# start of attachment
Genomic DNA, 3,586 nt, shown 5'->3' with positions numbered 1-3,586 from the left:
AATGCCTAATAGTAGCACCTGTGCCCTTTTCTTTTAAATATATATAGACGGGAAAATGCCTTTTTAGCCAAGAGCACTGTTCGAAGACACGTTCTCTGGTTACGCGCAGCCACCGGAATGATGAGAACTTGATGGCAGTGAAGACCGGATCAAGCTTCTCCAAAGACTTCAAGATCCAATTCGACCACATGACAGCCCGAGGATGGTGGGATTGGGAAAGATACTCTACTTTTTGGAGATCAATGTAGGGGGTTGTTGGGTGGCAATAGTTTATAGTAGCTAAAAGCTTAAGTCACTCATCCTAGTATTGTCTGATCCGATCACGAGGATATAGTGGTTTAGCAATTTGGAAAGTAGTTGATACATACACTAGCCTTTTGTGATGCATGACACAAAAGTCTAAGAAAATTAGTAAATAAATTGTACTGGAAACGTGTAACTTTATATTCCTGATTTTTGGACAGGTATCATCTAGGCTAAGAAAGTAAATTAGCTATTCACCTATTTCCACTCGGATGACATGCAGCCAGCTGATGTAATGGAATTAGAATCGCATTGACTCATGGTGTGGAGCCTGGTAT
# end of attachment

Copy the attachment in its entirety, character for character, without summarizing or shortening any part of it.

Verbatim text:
Genomic DNA, 3,586 nt, shown 5'->3' with positions numbered 1-3,586 from the left:
AATGCCTAATAGTAGCACCTGTGCCCTTTTCTTTTAAATATATATAGACGGGAAAATGCCTTTTTAGCCAAGAGCACTGTTCGAAGACACGTTCTCTGGTTACGCGCAGCCACCGGAATGATGAGAACTTGATGGCAGTGAAGACCGGATCAAGCTTCTCCAAAGACTTCAAGATCCAATTCGACCACATGACAGCCCGAGGATGGTGGGATTGGGAAAGATACTCTACTTTTTGGAGATCAATGTAGGGGGTTGTTGGGTGGCAATAGTTTATAGTAGCTAAAAGCTTAAGTCACTCATCCTAGTATTGTCTGATCCGATCACGAGGATATAGTGGTTTAGCAATTTGGAAAGTAGTTGATACATACACTAGCCTTTTGTGATGCATGACACAAAAGTCTAAGAAAATTAGTAAATAAATTGTACTGGAAACGTGTAACTTTATATTCCTGATTTTTGGACAGGTATCATCTAGGCTAAGAAAGTAAATTAGCTATTCACCTATTTCCACTCGGATGACATGCAGCCAGCTGATGTAATGGAATTAGAATCGCATTGACTCATGGTGTGGAGCCTGGTAT